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Inside Retail (Nov 22nd, 2019)

1. Victoria's Secret's parent company L Brands reported mixed third-quarter results for the quarter ending November 2. Comp sales fell 7 percent for Victoria's Secret, although sister brand Bath & Body Works saw sales up 9 percent for the same period. Victoria's Secret has fallen to competitors that offer a more inclusive model for lingerie, ranging from ThirdLove to Target. Although VS updated in-store marketing to include plus-size models and partnered with inclusive brand Bluebella, former CEO Les Wexner's affiliation with Jeffrey Epstein also was bad for the brand. In its quarterly earnings commentary, L Brands said, "We have more work to do, and we recognize that it will take some time to see the improvement in the business." - FOX BUSINESS

2. Macy's reported quarterly earnings on Thursday that missed analysts' expectations and cut its full-year outlook. The department store saw the first decline in two years of comp-store sales at a 3.5 percent drop compared to the 1 percent expected. Markdowns were heavy and hurt sales despite Macy's efforts to try new initiatives like pop-up shops and branded spaces for resale site ThredUp. CEO Jeff Gennette said warm weather and decreased traffic from global tourism and "weaker than anticipated performance in lower-tier malls." Macy's revenue was $5.17 billion compared to $5.32 forecast for the third quarter ending November 2. - CNBC

3. Lowe's Companies Inc. is closing 34 underperforming stores in Canada by February 2020. The stores closing include six Lowe's, 26 Rona stores, and two Réno-Dépôts. Lowe's operates 600 stores in Canada and closed 31 last fiscal year. The announcement was made as the North Carolina-based Lowe's reported third-quarter results. While earnings per share exceeded analysts' expectations, revenue and comp sales fell short of analysts' expectations. Same-store sales grew 2.2 percent compared to the 3.1 percent forecast for the quarter ending November 1. - FINANCIAL POST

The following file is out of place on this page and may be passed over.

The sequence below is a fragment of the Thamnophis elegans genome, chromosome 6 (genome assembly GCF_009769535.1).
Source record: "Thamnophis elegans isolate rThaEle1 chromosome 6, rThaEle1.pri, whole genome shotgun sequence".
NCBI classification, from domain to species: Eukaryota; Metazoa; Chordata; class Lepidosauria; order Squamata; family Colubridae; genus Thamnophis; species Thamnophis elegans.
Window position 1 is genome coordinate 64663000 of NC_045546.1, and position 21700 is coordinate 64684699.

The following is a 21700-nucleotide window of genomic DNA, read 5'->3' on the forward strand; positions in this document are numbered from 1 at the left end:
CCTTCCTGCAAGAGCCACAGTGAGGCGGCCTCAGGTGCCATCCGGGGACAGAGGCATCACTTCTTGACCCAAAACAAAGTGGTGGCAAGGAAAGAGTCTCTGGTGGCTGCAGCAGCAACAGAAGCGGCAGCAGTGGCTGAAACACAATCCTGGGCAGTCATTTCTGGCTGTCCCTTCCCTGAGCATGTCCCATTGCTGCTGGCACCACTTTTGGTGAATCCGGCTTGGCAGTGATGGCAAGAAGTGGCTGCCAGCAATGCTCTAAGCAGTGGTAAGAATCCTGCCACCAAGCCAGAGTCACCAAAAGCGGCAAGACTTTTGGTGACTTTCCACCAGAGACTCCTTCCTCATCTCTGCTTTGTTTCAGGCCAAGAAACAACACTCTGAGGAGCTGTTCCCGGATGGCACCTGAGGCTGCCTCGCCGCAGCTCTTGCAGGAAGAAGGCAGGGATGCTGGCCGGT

4. White Claw hard seltzer forecasts that its sales will reach $1.5 billion this year. White Claw's SVP of Marketing Sanjiv Gajiwala told CNN Business, "There are core trends that consumers are engaging in, which are about mindfulness or understanding what they're putting in their body." White Claw plans to release three new flavors next year: tangerine, lemon and watermelon. The company had planned for a 300 percent growth rate and had to reallocate product to navigate a potential shortage because it grew at 360 percent this September. Gajiwala said White Claw owns about 60 percent of the $2 to $2.5 billion hard seltzer industry. - CNN

5. Taco Bell is piloting "Crispy Tortilla Chicken" as both chicken strips and a crispy taco. Taco Bell will pilot the crispy chicken in Houston and Ohio before launching nationally next year. As People's Morgan Raum said: "Taco Bell is a little late to the fried chicken fiasco." Popeyes started the crispy chicken wars and roped Chick-fil-A and Wendy's in before it sold out and then replenished and put it back on its menu. Popeyes launched its chicken sandwich in August and sold out in less than two weeks because it underestimated demand. Chick-fil-A started a social media "war" when it claimed it was home to the original chicken sandwich. The feud is far from over and Popeyes released a statement that called the chicken sandwich the biggest product launch in the chain's history. - FORBES